Well, we know who’s been rummaging in the vegetable patch now! This naughty bunny makes a great pal for cheeky little scamps who just can’t resist raiding the kitchen – who knows what kind of mischief they’ll get up to?
Kids will find a new partner-in-crime in the form of Helen Dickson’s cheeky bunny plushie. The rabbit is hand stitched, and his seams are joined using cross stitch in two strands of thread. The best way to do this is to place the wrong sides together and join in one direction using half cross stitch. Then return in the opposite direction to finish your stitch. This gives the seams extra strength as well as creating a decorative finish. After all, he needs some sturdiness to see him through all that late night allotment looting.
How to hand sew a felt rabbit
• 40 x 30cm (15¾ x 117/8″) piece of grey or brown felt for main body and ears
• 25cm (97/8″) square piece of patterned fabric for tummy and ear linings
• 20cm (77/8″) square orange felt for the carrots
• 15cm (6″) square green felt for the carrot leaves
• Tiny scrap of light pink felt for nose
• Two 8mm black safety eyes
• Stranded cotton embroidery thread in light pink, bright pink and orange
• Grey and black sewing thread
• 25mm (1/8″) white pom pom
• Toy stuffing
• Two black glassheaded pins
• Temporary fabric marker pen
Making the rabbit
Cut out all your fabric pieces using the templates. Start by joining the two main body pieces from point J to K using bright pink thread. Then join the inner body along the bottom edge, working from K outwards to the end of each paw and back.
Join the muzzle from B to C on the template and then finish joining the inner body. You’ll need to ease the outer fabric around the inner – this will give plump limbs.
Place the outer and inner ear pieces right sides (RS) together and stitch around the edges.
Insert the head gusset, matching at C. Fold each ear in half vertically and insert at E as you stitch. Join from the head gusset down back to F.
Lightly stuff your head and determine the eyes’ position. We used black glass-headed pins and then marked the spot with an airerasable fabric pen. Take care with this stage as the positioning of the eyes will affect your rabbit’s final expression. When you’re happy with the positioning, mark the spots, remove the stuffing and insert the safety eyes.
Stuff your rabbit. Push small pieces of stuffing into his limbs and muzzle first. You may find using a ‘stuffing stick,’ such as a knitting needle or chopstick, useful. Mould his body with your hands as you stuff – keep using small pieces of stuffing to avoid lumpiness and keep turning him as you go to ensure you’re happy with the effect you’re achieving.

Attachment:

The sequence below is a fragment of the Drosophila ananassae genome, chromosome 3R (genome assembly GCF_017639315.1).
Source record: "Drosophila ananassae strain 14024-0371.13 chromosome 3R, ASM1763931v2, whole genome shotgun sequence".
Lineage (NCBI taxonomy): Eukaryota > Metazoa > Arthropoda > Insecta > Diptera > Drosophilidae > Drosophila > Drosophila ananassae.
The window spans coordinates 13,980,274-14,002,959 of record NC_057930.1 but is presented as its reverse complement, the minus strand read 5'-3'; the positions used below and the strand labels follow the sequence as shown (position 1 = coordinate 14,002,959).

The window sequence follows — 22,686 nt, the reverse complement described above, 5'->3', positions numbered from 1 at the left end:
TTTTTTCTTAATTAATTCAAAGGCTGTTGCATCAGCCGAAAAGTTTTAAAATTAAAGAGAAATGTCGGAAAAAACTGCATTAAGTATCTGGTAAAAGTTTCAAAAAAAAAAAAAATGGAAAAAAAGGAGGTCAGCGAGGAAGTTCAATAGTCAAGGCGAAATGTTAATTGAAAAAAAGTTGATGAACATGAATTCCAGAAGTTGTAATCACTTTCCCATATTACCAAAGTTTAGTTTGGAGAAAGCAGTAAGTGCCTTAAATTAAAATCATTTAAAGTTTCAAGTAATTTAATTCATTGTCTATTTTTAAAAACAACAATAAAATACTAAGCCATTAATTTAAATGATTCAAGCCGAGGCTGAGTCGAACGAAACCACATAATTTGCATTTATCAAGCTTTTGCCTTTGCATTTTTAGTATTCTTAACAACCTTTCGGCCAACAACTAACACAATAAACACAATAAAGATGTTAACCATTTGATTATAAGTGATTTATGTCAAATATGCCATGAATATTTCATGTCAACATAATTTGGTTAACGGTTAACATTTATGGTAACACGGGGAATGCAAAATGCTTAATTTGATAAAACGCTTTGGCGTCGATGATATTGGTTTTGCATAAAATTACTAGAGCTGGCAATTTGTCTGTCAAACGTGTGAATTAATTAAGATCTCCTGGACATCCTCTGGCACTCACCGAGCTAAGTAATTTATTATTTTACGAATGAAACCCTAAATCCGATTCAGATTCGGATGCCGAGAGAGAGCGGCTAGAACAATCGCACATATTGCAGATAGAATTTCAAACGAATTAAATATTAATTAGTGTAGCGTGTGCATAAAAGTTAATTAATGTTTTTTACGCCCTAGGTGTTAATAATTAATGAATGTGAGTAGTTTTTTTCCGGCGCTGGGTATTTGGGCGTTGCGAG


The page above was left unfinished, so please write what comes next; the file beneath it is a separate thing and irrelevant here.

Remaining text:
Make sure you stuff him firmly as the stuffing will compress over time and you don’t want your rabbit to become limp and floppy. Slipstitch the gap closed once you’re happy with the result.
Cut a small rounded heart shape from your pale pink felt and stitch into place for the nose using your pale pink thread. Add his mouth using two strands of thread. The whiskers are long stitches in one strand of pale pink thread.
Stitch a white pom pom to the back of the bunny, right at the bottom of his back seam.
Making the carrots
Cut an elongated pizza slice shape from your orange felt using the diagram (not to scale) as a guide. The carrot the rabbit is holding should measure approximately 15cm (6″) long from the point to the centre of the curve. It doesn’t need to be very accurate – real carrots are lumpy and bumpy!
Join the seam using two strands of orange thread, then stuff your carrot – not too firmly this time.
Cut out the leaves from your green felt using the diagram as a guide – again, these don’t have to be perfect.
Run a gathering thread around the top of your carrot in orange thread. Pull up the gathers, but not too tightly yet – leave a small space at the top so you can insert the leaves.
Roll up your leaf strip tightly and insert into the space you left at the top of the carrot. Now pull the gathers up tightly and stitch your leaves into place. With two strands of darker orange floss work stitches across your carrot at intervals, pulling fairly tightly to give your carrot shape. Stitch into position on the rabbit’s paws, curling them around the carrot. He’s now ready to join in playtime.
About Helen Dickson
Helen loves to create with fabric and thread, making embroidery, appliqué and cute softies, and sharing her patterns on her website. She lives in the beautiful South Hams area of Devon in an old farmhouse near the sea. Visit www.bustleandsew.com and follow Helen on Instagram and Facebook.
More Easter craft ideas: